The Reserve Bank of India (RBI) has outlined a scheme to revive Yes Bank that proposes State Bank of India purchasing a stake of up to 49% to bail out the beleaguered private-sector lender.
SBI has expressed its willingness to invest in Yes Bank and participate in its reconstruction scheme, the RBI said in a draft proposal on Friday.
The proposal comes a day after the RBI took control of Yes Bank, the country’s fifth-largest private-sector lender, and imposed temporary limits on withdrawals after it failed to raise capital to cover for potential bad loans.
The RBI’s surprise decision unnerved investors and depositors. Shares of Yes Bank plunged almost 60% on Friday. The bank has lost 94% of its market value over the past year due to concerns related to rising bad loans and a capital crunch.
Meanwhile, both RBI governor Shaktikanta Das and finance minister Nirmala Sitharaman tried to pacify depositors, account holders and investors on Friday, even though ratings firms Moody’s and ICRA downgraded their ratings on Yes Bank.
“It will be done very swiftly, it will be done very fast,” Das said in Mumbai, responding to a query about the rescue plan for the bank.
Sitharaman reiterated in a separate briefing that this issue will be resolved speedily. “We are working to protect the interests of the depositors and also those who invested in Yes Bank.”
As per the RBI's draft proposal, Yes Bank’s authorised capital will change to Rs 5,000 crore. The number of issued shares will change to 2,400 crore of Rs 2 each, totalling Rs 4,800 crore. SBI will hold a 49% stake in the reconstructed Yes Bank after the capital infusion at a share price of Rs 10 each, including a premium of Rs 8, the RBI said.
This means that SBI may infuse about Rs 2,450 crore for a 49% stake in the troubled lender, according to the RBI’s draft proposal.
SBI shares tumbled as much as 12% on Friday, in its biggest intraday drop since October 2012, before closing at Rs 270.45 apiece, down 6.19% from the previous close.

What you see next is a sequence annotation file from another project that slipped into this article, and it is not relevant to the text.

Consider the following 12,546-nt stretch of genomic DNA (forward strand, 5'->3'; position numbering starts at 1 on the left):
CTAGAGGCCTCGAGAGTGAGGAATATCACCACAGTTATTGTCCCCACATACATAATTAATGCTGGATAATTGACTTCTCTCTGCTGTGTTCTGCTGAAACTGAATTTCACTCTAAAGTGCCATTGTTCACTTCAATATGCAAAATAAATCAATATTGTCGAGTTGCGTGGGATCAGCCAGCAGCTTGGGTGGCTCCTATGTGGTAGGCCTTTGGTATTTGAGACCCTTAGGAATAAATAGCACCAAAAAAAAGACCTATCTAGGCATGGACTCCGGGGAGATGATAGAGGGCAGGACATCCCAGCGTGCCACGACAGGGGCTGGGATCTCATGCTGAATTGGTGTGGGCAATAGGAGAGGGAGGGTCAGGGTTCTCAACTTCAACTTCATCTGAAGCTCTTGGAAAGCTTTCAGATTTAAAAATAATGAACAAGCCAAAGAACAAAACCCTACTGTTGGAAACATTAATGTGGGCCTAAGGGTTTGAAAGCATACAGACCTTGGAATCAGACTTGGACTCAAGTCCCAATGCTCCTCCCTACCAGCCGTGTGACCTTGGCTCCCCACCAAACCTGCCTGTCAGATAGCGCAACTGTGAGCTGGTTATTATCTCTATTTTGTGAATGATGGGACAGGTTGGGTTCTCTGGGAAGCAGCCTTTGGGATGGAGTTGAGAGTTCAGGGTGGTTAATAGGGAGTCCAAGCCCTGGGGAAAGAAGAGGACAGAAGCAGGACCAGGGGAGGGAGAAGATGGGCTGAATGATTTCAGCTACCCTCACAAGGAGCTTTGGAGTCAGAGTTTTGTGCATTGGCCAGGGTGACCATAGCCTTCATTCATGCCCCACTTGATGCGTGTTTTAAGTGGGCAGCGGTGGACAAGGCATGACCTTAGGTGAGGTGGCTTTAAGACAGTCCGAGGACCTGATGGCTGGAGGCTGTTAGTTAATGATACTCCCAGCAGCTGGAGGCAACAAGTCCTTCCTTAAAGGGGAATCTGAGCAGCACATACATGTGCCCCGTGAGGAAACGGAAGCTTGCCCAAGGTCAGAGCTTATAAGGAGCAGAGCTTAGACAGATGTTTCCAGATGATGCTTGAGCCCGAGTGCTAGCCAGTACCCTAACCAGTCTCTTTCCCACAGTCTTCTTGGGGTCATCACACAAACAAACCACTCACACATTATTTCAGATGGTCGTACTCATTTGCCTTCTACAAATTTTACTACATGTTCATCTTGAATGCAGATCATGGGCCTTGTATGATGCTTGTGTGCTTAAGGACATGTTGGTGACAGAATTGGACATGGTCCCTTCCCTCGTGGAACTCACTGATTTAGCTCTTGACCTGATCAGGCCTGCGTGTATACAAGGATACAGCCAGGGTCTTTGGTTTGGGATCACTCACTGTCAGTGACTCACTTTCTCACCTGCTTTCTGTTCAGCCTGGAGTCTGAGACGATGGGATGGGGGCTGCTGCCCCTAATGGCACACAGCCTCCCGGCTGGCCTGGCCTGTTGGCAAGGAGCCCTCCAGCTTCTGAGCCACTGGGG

According to the proposal, SBI won’t reduce its holding below 26% before completion of three years from the date of infusion of the capital.
SBI, the nation’s biggest bank by assets, had said late on Thursday that its board had given it an in-principle nod to explore an investment in Yes Bank.
The RBI also named SBI chief financial officer Prashant Kumar as Yes Bank’s administrator. Kumar resigned hours before the announcement to take on the new role, Reuters reported, citing a person in the know.
Under the draft plan, all employees of the reconstructed Yes Bank will continue with the same salary and terms and conditions for at least one year.
The banking regulator’s moves come after the private-sector lender said last month it had received non-binding expressions of interest from JC Flowers, Tilden Park Capital Management, Oak Hill Advisors and Silver Point Capital. It is not clear if those entities are still keen.
Yes Bank had been trying for many funds to raise as much as $2 billion from investors in a bid to recover from the impact of bad loans.
This wasn’t the first time Yes Bank had said that it received interest from potential investors. In October last year, the bank said it had received a binding offer from a global investor to inject as much as $1.2 billion. That potential investor was Canada-based Erwin Singh Braich and Hong Kong’s SPGP Holdings. However, it later rejected Braich’s offer due to regulatory concerns.